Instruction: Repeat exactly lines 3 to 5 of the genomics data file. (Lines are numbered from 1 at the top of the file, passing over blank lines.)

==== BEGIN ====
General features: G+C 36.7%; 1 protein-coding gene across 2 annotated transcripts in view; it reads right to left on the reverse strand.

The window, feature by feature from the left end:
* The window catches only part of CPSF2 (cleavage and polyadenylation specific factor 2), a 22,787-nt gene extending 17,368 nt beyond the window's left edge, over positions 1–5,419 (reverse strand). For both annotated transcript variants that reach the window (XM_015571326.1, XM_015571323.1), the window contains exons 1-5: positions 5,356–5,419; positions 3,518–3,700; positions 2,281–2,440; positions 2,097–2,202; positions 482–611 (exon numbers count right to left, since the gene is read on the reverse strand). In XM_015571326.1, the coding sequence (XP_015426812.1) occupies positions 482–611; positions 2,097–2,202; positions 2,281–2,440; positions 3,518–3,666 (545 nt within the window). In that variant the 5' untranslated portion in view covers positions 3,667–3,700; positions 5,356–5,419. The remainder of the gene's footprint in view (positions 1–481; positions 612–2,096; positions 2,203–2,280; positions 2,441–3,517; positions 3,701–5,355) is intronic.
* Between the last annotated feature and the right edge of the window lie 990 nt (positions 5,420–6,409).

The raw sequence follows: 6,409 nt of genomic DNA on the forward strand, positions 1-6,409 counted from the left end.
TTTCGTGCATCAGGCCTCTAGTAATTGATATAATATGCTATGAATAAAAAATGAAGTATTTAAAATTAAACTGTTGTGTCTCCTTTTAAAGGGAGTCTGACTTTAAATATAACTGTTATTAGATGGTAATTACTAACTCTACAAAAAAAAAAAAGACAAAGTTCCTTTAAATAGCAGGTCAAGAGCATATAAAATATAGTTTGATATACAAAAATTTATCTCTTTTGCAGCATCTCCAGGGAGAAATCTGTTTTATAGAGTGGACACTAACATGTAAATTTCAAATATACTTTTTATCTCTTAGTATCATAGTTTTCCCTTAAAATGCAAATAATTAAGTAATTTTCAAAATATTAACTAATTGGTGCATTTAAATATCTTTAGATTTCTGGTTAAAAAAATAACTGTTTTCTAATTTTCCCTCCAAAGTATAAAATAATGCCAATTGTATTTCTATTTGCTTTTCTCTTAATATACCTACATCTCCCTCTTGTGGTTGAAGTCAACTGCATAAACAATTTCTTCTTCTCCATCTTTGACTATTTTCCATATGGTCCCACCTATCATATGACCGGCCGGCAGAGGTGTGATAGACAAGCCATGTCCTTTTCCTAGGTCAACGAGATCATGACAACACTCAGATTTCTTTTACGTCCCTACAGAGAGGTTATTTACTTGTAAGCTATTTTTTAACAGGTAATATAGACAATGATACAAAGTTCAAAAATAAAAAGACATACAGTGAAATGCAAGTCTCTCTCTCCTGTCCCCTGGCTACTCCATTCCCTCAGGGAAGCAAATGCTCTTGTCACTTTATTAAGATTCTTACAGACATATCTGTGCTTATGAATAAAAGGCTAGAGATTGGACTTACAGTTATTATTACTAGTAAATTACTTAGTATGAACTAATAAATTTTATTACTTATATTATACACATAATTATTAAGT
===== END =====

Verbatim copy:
* The window catches only part of CPSF2 (cleavage and polyadenylation specific factor 2), a 22,787-nt gene extending 17,368 nt beyond the window's left edge, over positions 1–5,419 (reverse strand). For both annotated transcript variants that reach the window (XM_015571326.1, XM_015571323.1), the window contains exons 1-5: positions 5,356–5,419; positions 3,518–3,700; positions 2,281–2,440; positions 2,097–2,202; positions 482–611 (exon numbers count right to left, since the gene is read on the reverse strand). In XM_015571326.1, the coding sequence (XP_015426812.1) occupies positions 482–611; positions 2,097–2,202; positions 2,281–2,440; positions 3,518–3,666 (545 nt within the window). In that variant the 5' untranslated portion in view covers positions 3,667–3,700; positions 5,356–5,419. The remainder of the gene's footprint in view (positions 1–481; positions 612–2,096; positions 2,203–2,280; positions 2,441–3,517; positions 3,701–5,355) is intronic.
* Between the last annotated feature and the right edge of the window lie 990 nt (positions 5,420–6,409).

The raw sequence follows: 6,409 nt of genomic DNA on the forward strand, positions 1-6,409 counted from the left end.